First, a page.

Motor-evoked potential (MEP) facilitation before and after dorsal premotor cortex (PMd) conditioning with 5-Hz repetitive transcranial magnetic stimulation (rTMS) during observation of a painting with implied motion (IM) and without IM. Each point corresponds to the mean amplitude of MEPs recorded at baseline (TO), 15 min (T15), and 30 min (T30) after conditioning. 5-Hz rTMS PMd conditioning increased MEP amplitude during observation of both paintings. Error bars indicate standard errors. M1, primary motor cortex; ECR, extensor carpi radialis.
Fig. 3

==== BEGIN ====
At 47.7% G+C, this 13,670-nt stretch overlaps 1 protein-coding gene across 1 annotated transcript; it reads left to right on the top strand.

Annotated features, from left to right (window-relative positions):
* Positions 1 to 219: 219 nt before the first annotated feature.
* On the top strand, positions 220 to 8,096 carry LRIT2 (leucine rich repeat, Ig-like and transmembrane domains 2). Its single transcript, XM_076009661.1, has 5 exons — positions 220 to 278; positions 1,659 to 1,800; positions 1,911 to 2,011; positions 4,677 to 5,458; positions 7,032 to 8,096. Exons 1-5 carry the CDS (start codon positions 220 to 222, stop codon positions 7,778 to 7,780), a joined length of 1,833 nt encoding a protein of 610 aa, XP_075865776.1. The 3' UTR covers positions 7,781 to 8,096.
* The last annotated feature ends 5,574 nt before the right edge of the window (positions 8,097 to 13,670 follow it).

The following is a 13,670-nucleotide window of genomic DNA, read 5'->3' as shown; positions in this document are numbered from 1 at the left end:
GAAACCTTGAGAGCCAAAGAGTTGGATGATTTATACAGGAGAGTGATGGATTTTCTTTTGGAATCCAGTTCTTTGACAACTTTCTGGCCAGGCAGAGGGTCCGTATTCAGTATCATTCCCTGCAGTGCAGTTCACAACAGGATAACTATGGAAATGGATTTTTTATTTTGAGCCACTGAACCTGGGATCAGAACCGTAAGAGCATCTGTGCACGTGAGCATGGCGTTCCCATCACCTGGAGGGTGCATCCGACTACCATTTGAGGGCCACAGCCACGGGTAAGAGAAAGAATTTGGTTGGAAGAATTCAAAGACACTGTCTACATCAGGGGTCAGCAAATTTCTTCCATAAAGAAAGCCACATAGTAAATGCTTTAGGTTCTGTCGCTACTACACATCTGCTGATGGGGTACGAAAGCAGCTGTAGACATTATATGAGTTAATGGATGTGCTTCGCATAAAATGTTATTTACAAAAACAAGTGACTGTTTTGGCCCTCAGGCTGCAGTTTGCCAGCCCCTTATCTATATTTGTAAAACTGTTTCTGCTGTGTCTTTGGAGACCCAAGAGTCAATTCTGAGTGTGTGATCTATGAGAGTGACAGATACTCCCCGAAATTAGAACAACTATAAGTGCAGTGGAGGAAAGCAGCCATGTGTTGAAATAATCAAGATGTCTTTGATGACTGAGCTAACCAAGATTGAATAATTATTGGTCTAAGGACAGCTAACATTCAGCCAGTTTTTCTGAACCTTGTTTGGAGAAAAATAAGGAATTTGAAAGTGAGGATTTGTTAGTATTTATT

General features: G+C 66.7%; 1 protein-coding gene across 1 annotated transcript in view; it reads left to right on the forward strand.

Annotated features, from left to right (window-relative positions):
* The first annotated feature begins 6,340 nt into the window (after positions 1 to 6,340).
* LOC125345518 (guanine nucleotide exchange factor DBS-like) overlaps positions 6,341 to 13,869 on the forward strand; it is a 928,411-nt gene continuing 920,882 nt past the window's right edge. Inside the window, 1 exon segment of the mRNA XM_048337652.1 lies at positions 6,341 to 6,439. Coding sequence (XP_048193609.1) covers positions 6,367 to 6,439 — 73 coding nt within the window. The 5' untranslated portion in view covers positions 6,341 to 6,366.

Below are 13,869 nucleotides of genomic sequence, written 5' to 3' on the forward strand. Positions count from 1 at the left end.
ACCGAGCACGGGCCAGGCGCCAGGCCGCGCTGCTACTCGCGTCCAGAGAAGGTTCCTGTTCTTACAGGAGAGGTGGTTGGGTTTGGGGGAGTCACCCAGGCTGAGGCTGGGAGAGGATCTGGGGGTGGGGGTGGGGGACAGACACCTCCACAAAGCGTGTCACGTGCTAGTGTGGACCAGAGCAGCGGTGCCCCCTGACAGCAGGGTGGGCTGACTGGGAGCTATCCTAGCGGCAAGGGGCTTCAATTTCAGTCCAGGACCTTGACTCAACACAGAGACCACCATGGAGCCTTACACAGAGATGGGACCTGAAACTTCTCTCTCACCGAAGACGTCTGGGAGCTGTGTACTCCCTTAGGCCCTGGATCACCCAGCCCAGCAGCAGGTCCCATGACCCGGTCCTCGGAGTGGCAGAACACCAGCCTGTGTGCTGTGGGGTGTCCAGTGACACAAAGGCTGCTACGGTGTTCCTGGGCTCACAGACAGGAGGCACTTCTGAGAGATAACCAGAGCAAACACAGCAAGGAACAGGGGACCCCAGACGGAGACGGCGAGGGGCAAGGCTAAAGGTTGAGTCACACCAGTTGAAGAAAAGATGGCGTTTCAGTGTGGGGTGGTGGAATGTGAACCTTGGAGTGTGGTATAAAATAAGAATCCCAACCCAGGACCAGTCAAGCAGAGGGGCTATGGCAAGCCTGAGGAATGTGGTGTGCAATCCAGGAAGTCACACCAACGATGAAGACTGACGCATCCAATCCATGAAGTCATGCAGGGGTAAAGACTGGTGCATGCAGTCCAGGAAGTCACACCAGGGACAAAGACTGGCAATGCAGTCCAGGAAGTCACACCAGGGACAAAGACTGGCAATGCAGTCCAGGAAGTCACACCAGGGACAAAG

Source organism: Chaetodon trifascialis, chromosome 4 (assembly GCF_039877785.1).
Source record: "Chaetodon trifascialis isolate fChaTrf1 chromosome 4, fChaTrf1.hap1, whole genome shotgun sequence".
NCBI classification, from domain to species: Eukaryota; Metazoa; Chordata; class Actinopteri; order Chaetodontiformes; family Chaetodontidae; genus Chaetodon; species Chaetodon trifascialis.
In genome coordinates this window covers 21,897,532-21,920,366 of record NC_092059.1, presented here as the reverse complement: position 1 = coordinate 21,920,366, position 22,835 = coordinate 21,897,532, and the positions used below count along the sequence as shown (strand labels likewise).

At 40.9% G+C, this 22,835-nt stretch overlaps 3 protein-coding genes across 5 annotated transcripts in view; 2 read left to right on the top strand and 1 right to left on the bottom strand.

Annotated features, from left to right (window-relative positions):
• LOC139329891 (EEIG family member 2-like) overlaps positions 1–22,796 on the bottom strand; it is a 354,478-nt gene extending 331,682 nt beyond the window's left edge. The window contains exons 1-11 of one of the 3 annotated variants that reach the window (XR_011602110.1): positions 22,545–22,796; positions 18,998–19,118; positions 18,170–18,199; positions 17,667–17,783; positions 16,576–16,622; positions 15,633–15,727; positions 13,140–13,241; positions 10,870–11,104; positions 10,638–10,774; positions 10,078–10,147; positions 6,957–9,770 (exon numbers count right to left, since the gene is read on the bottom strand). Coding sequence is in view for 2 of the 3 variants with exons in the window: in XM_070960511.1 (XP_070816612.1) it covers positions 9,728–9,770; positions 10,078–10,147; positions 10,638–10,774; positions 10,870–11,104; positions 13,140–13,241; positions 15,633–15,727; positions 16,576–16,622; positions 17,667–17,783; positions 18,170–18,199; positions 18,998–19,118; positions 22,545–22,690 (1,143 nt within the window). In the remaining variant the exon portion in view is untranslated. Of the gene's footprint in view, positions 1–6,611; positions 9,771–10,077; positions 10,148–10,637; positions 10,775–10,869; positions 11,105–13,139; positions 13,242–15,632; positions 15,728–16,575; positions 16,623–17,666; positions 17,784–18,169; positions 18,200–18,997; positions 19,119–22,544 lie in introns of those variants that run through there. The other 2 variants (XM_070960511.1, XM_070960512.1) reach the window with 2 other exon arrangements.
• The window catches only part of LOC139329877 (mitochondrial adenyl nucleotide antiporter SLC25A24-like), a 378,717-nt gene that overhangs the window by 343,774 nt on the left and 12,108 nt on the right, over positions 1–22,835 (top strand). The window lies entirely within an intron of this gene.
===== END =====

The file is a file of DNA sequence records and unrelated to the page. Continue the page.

Motor-evoked potential (MEP) facilitation before and after dorsal premotor cortex (PMd) conditioning with 1-Hz repetitive transcranial magnetic stimulation (rTMS) during observation of a painting with implied motion (IM) and without IM. Each point corresponds to the mean amplitude of MEPs recorded at baseline (TO), 15 min (T15), and 30 min (T30) after conditioning. 1-Hz rTMS PMd conditioning decreased MEP amplitude only during observation of a painting without implied motion. Error bars indicate standard errors. M1, primary motor cortex; ECR, extensor carpi radialis. **P<0.01.